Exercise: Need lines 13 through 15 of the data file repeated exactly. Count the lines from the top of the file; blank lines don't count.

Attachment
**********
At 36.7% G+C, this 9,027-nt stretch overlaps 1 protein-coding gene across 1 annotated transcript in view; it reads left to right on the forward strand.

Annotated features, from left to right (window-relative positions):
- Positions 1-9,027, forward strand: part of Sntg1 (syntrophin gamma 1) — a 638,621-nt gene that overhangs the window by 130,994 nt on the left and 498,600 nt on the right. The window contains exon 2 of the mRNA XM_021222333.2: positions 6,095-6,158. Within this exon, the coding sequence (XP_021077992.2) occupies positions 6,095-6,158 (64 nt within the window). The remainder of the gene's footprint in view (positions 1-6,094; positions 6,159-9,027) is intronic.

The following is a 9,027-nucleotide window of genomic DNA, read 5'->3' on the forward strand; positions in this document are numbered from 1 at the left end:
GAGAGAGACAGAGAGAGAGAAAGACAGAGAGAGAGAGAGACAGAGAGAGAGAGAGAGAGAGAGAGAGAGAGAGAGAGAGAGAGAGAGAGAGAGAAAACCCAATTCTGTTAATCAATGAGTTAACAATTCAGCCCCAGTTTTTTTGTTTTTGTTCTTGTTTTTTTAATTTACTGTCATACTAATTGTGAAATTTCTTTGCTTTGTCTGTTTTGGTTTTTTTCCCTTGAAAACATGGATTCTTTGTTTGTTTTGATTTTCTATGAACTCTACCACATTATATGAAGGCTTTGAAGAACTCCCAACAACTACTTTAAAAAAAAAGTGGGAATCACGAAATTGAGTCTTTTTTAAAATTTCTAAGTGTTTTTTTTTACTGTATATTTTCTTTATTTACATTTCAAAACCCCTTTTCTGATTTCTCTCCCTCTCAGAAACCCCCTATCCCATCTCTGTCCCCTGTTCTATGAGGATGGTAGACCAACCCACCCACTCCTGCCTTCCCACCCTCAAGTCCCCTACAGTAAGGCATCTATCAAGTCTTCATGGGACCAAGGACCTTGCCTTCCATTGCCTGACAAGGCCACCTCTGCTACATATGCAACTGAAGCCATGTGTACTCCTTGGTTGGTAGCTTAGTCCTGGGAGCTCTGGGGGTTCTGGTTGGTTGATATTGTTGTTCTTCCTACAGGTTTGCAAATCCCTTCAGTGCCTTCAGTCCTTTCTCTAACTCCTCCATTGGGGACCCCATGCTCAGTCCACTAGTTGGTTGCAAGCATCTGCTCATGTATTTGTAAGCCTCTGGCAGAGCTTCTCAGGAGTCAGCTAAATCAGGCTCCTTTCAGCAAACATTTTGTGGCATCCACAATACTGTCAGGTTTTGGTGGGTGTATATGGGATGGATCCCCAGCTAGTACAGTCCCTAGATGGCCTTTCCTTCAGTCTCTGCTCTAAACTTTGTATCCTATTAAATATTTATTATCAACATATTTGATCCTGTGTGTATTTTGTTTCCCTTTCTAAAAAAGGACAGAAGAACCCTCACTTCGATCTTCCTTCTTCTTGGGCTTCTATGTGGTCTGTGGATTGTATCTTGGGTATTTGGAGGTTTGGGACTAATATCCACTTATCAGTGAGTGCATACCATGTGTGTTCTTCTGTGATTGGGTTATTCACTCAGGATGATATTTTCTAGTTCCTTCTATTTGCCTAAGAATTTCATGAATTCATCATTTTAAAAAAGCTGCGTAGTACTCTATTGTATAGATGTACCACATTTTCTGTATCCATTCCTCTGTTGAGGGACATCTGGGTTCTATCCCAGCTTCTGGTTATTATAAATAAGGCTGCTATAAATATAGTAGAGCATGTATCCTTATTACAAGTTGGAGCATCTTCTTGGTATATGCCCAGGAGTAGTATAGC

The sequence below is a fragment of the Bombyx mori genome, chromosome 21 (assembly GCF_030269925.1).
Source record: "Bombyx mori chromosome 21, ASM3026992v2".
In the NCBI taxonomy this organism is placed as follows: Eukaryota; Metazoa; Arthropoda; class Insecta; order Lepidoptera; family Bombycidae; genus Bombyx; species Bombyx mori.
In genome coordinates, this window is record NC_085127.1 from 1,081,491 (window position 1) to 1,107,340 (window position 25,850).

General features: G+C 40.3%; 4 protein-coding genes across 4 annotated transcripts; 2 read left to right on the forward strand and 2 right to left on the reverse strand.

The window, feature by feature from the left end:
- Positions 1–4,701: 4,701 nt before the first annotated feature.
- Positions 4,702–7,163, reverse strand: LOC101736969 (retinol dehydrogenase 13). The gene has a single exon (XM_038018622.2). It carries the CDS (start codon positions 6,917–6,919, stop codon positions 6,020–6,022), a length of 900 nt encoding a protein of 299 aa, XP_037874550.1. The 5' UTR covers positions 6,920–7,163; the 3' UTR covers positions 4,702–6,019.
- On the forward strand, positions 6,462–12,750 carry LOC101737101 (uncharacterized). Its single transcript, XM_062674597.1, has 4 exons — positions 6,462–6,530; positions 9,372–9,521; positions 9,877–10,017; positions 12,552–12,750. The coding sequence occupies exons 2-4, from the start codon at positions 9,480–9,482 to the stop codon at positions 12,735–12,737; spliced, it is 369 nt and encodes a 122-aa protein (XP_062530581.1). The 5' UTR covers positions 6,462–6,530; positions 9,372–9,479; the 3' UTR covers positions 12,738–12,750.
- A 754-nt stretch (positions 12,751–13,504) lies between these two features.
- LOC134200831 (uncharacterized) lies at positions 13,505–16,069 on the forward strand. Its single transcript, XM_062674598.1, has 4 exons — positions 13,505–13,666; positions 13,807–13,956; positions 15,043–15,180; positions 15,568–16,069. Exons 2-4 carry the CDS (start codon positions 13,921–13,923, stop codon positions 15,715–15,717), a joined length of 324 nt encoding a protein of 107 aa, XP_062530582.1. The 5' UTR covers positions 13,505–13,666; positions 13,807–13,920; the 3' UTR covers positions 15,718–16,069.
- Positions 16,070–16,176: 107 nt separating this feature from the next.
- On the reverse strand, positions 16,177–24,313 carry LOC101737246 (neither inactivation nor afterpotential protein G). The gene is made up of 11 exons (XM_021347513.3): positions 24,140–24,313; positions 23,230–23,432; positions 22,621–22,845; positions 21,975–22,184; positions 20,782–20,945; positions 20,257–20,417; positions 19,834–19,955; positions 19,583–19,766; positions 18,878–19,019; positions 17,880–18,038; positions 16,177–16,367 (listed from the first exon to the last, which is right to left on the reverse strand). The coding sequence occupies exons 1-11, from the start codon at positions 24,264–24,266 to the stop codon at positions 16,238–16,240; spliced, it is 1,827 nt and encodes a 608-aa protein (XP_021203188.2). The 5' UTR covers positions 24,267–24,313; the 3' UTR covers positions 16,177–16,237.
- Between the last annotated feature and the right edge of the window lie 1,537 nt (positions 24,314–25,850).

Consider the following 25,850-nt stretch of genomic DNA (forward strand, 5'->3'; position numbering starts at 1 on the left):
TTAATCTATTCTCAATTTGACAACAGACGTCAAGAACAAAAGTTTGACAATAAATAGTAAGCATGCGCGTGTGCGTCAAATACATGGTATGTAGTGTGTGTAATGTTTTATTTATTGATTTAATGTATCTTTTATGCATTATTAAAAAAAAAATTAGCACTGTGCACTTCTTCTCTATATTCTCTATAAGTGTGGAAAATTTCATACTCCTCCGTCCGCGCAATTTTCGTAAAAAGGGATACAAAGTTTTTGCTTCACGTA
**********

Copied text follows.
- Positions 4,702–7,163, reverse strand: LOC101736969 (retinol dehydrogenase 13). The gene has a single exon (XM_038018622.2). It carries the CDS (start codon positions 6,917–6,919, stop codon positions 6,020–6,022), a length of 900 nt encoding a protein of 299 aa, XP_037874550.1. The 5' UTR covers positions 6,920–7,163; the 3' UTR covers positions 4,702–6,019.
- On the forward strand, positions 6,462–12,750 carry LOC101737101 (uncharacterized). Its single transcript, XM_062674597.1, has 4 exons — positions 6,462–6,530; positions 9,372–9,521; positions 9,877–10,017; positions 12,552–12,750. The coding sequence occupies exons 2-4, from the start codon at positions 9,480–9,482 to the stop codon at positions 12,735–12,737; spliced, it is 369 nt and encodes a 122-aa protein (XP_062530581.1). The 5' UTR covers positions 6,462–6,530; positions 9,372–9,479; the 3' UTR covers positions 12,738–12,750.
- A 754-nt stretch (positions 12,751–13,504) lies between these two features.